A significant amount of new star formation and star destruction data is expected to be recorded from continued observation of Sakurai's Object, as well as be used as reference data in the future research of similar stars.[26] The reason that stars such as Sakurai's Object and V605 Aquilae exist, as well as experience a shorter lifespan compared to most stars, is largely unknown. Sakurai's Object and V605 Aquilae have been observed experiencing born-again behavior for only 10 years, while FG Sagittae has undergone such behavior for 120 years. It is hypothesized that this is due to Sakurai's Object and V605 Aquilae evolving to the asymptotic giant branch of stars for the first time, while FG Sagittae is undergoing the process a second time.[27]

See also[edit]

References[edit]

  1. ^ a b c d e "SIMBAD Database entry for V4334 Sgr". SIMBAD. Retrieved April 19, 2013. 
  2. ^ a b c d "UBV photometry of Sakurai's object in 1996 and remarks about its evolutionary status". Astronomy Letters 23 (5): 709. September 1997. Retrieved 16 January 2016. 
  3. ^ Eyres, S. P. S.; Geballe, T. R.; Tyne, V. H.; Evans, A.; Smalley, B.; Worters, H. L. (May 2004). "Warm high-velocity CO in the wind of Sakurai's Object (= V4334 Sgr)". Monthly Notices of the Royal Astronomical Society 350 (1): L9–L12. doi:10.1111/j.1365-2966.2004.07808.x. 
  4. ^ a b van Hoof, P. A. M.; Hajduk, M. (2007). "The onset of photoionization in Sakurai’s Object (V4334 Sagittarii)". Astronomy & Astrophysics 471: L9–L12. arXiv:0706.3857. Bibcode:2007A&A...471L...9V. doi:10.1051/0004-6361:20077932. 
  5. ^ a b Herwig, Falk (2011). "Convective-reactive proton-12C combustion in Sakurai's Object (V4334 Sagittarii) and implications for the evolution and yields from the first generations of stars". The Astrophysical Journal 727: 89. arXiv:1002.2241. Bibcode:2011ApJ...727...89H. doi:10.1088/0004-637X/727/2/89. 
  6. ^ Duerbeck, Hilmar W.; Benetti, Stefano (10 September 1996). "Sakurai's Object—A Possible Final Helium Flash in a Planetary Nebula Nucleus". The Astrophysical Journal 468 (2): L111–L114. doi:10.1086/310241. 
  7. ^ a b "The Sakurai Object: A Case Study in Advanced Stellar Evolution". www.ing.iac.es. Retrieved 17 January 2016. 
  8. ^ Green, Daniel (February 23, 1996). "IAUC 6322: NOVALIKE Var IN Sgr". International Astronomical Union. 
  9. ^ Duerbeck, Hilmar; Benetti, Stefano (September 10, 1996). "Sakurai's Object - A possible Final Helium Flash in a Planetary Nebula Nucleus". The Astrophysical Journal 468: L111-L114. Bibcode:1996ApJ...468L.111D. doi:10.1086/310241. 
  10. ^ Iben, I. (1983). "On the Evolution of Those Nuclei of Planetary-Nebulae That Experience a Final Helium Shell Flash". Astrophysical Journal 264: 605–612. Bibcode:1983ApJ...264..605I. doi:10.1086/160631. 
  11. ^ S. Eyres (1998). "Infrared Spectroscopy of Sakurai’s Object". Monthly Notices of the Royal Astronomical Society 298: L37–L41. Bibcode:1998MNRAS.298L..37E. doi:10.1046/j.1365-8711.1998.01898.x. 
  12. ^ a b Barlow, ed. by Michael J.; Méndez, Roberto H. (2006). Planetary nebulae in our galaxy and beyond : proceedings of the 234th symposium of the International Astronomical Union held in Waikoloa Beach, Hawaii, USA April 3-7, 2006. Cambridge [u.a.]: Cambridge Univ. Press. pp. 379–380. ISBN 9780521863438. Retrieved 25 January 2016. 
  13. ^ Geballe, T. R.; Eyres, S. (2002). "The Infrared Evolution of Sakurai's Object". Astrophysics and Space Science 279: 39–49. arXiv:astro-ph/0102043. Bibcode:2002Ap&SS.279...39G. doi:10.1023/a:1014683521291. 
  14. ^ Tyne, V.; Eyres, S. (2000). "The continuing saga of Sakurai's object (V4334 Sgr): dust production and helium line emission". Monthly Notices of the Royal Astronomical Society 315: 595–599. Bibcode:2000MNRAS.315..595T. doi:10.1046/j.1365-8711.2000.03412.x.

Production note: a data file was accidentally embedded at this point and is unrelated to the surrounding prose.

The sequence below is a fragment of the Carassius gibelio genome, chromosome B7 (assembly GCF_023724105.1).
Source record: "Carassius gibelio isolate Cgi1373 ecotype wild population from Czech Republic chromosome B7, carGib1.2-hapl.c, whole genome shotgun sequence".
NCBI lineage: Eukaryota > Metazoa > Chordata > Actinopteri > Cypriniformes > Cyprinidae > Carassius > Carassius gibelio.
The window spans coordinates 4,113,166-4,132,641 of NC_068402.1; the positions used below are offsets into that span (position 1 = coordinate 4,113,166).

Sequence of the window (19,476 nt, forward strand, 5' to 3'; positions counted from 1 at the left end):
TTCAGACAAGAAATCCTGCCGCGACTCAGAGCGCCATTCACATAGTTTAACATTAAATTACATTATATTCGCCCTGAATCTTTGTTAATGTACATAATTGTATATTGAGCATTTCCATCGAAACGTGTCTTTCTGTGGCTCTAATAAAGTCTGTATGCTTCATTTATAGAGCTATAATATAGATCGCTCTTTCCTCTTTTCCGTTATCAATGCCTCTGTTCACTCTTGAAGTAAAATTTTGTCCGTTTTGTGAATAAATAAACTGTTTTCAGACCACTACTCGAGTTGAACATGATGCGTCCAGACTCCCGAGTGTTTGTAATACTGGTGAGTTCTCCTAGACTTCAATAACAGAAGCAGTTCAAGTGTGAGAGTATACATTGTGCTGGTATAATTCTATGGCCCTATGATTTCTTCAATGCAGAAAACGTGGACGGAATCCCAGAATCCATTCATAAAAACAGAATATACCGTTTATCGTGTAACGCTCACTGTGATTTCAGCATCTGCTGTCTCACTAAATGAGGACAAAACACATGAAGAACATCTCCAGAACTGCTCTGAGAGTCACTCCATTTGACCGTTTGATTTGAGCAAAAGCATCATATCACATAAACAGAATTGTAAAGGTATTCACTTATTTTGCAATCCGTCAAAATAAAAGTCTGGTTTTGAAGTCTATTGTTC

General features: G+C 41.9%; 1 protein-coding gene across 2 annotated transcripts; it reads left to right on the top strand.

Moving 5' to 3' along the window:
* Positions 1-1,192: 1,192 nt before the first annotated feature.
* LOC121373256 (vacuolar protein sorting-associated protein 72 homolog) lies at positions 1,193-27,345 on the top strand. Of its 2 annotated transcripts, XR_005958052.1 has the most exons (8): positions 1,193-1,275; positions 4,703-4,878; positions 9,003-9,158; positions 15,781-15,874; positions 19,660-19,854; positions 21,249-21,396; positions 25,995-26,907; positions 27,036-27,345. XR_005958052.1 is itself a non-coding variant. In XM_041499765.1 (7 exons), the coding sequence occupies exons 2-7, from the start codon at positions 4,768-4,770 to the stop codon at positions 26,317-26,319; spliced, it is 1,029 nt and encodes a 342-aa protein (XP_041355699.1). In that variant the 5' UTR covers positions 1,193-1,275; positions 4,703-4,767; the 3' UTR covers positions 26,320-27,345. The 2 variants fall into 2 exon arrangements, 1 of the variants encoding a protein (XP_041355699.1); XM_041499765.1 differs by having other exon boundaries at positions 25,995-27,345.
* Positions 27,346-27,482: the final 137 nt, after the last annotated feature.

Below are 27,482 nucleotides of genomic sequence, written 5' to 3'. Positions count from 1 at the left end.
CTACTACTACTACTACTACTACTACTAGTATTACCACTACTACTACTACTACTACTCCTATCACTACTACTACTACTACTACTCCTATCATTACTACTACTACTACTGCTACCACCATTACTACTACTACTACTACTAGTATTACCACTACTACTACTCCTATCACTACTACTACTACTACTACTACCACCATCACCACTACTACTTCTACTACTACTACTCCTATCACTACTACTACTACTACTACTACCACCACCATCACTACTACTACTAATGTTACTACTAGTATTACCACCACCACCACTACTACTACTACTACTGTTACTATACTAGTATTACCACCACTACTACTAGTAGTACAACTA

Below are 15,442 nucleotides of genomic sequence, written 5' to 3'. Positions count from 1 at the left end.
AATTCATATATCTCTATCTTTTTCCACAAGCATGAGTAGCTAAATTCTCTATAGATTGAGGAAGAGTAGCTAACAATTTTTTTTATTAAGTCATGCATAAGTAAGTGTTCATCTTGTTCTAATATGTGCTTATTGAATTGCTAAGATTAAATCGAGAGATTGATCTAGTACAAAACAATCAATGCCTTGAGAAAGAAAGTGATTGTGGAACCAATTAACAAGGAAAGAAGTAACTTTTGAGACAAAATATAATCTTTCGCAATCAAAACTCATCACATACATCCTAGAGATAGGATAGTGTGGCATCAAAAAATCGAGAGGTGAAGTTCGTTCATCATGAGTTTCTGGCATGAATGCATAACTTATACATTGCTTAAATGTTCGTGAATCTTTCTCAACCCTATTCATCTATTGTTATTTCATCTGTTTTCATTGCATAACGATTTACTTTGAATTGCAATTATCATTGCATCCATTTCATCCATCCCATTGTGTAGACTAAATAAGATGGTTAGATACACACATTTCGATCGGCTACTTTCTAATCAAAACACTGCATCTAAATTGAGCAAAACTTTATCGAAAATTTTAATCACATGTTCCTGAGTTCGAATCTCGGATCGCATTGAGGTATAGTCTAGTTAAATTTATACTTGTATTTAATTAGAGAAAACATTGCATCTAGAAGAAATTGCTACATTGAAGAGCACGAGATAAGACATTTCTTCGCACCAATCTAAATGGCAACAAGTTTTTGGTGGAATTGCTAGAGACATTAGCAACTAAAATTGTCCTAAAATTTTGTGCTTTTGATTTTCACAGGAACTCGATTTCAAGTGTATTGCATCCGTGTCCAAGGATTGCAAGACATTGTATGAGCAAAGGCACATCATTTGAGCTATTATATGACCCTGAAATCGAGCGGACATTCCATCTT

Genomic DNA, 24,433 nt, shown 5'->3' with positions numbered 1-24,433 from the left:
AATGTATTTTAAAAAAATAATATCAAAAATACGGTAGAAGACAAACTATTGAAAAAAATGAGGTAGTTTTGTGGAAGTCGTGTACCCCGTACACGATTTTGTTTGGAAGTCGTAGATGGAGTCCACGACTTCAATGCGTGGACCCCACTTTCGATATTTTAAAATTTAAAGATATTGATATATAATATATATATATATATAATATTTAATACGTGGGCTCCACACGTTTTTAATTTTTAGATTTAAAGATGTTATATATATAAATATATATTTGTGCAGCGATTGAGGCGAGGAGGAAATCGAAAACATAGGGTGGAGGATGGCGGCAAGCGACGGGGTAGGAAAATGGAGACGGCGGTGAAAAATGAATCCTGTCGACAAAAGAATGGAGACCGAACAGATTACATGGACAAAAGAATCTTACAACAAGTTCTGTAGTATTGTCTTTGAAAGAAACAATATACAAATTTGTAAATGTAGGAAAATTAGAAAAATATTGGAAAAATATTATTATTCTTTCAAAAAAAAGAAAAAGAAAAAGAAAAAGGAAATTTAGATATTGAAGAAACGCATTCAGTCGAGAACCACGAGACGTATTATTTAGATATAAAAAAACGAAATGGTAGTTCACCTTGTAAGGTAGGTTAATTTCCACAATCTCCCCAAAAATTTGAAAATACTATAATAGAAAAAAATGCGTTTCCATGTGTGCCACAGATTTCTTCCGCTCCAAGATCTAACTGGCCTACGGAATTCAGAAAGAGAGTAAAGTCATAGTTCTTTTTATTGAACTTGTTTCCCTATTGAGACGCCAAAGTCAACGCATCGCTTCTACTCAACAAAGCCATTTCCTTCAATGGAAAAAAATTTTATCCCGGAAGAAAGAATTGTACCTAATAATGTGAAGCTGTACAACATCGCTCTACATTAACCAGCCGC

15. ^ V, Tyne; S, Eyres; T, Geballe; A, Evans; B, Smalley; H, Duerbeck; M, Asplund (July 2000). "The continuing saga of Sakurai's object (V4334 Sgr): dust production and helium line emission.". Monthly Notices Of The Royal Astronomical Society 315 (3): 595–599. ISSN 0035-8711. Retrieved 2 February 2016.  – via EBSCO's Academic Search Complete (subscription required)
  16. ^ van Hoof, Peter. "Recent observations of Sakurai's Object" (PDF). Instituto de Astrofisica de Canarias. Royal Observatory of Belgium. Retrieved 28 January 2016. 
  17. ^ Worters, H.; Rushton, M. (2009). "Sakurai’s Object: characterizing the near-infrared CO ejecta between 2003 and 2007". Monthly Notices of the Royal Astronomical Society 393: 108–112. Bibcode:2009MNRAS.393..108W. doi:10.1111/j.1365-2966.2008.14135.x. 
  18. ^ Worters, H. L.; Rushton, M. T.; Eyres, S. P. S.; Geballe, T. R.; Evans, A. (11 February 2009). "Sakurai's Object: characterizing the near-infrared CO ejecta between 2003 and 2007". Monthly Notices of the Royal Astronomical Society 393 (1): 108–112. doi:10.1111/j.1365-2966.2008.14135.x. Retrieved 2 February 2016.  – via EBSCO's Academic Search Complete (subscription required)
  19. ^ a b Lawlor, T.M.; MacDonald, J. (February 2003). "Sakurai's Object, V605 Aquilae, and FG Sagittae: An Evolutionary Sequence Revealed". The Astrophysical Journal 583: 913–922. Bibcode:2003ApJ...583..913L. doi:10.1086/345411. 
  20. ^ Pavlenko, Y.V.; Geballe, T.R. (2002). "Models of infrared spectra of Sakurai’s Object (V4334 Sgr) in 1997". Astronomy & Astrophysics 390: 621–626. arXiv:astro-ph/0205528. Bibcode:2002A&A...390..621P. doi:10.1051/0004-6361:20020732. 
  21. ^ Tyne, V (2002). "Modelling the dust cloud around Sakurai's Object". Astrophysics and Space Science 279: 139–147. Bibcode:2002Ap&SS.279..139T. doi:10.1023/A:1014672712630. 
  22. ^ Tyne, V (2002). "Sakurai's Object (V4334 Sgr): evolution of the dust shell from 1999 to 2001". Monthly Notices of the Royal Astronomical Society 334: 875–882. Bibcode:2002MNRAS.334..875T. doi:10.1046/j.1365-8711.2002.05561.x. 
  23. ^ Chesneau, O.; Clayton, G. (2009). "A dense disk of dust around the born-again Sakurai's object". Astronomy & Astrophysics 493: L17–L20. arXiv:0811.3295. Bibcode:2009A&A...493L..17C. doi:10.1051/0004-6361:200811173. 
  24. ^ Hajduk, M. (2008). "Studying the old planetary nebula of V4334 Sgr". Astronomical Society of the Pacific Conference Series 391: 163–164. 
  25. ^ Pollacco, Don (2002). "Modelling the Planetary Nebula". Astrophysics and Space Science 279: 129–137. Bibcode:2002Ap&SS.279..129P. doi:10.1023/a:1014620711722. 
  26. ^ Pollacco, Don. "The Sakurai Object: A Case Study in Advanced Stellar Evolution". Isaac Newton Group of Telescopes. Retrieved 16 January 2016. 
  27. ^ Lawlor, T.M.; MacDonald, J. "Sakurai's Object, V605 Aquilae, and FG Sagittae: An Evolutionary Sequence Revealed". SAO/NASA ADS Astronomy Abstract Service. The Astrophysical Journal, Volume 583, Issue 2, pp. 913-922. Retrieved 16 January 2016. 

External links[edit]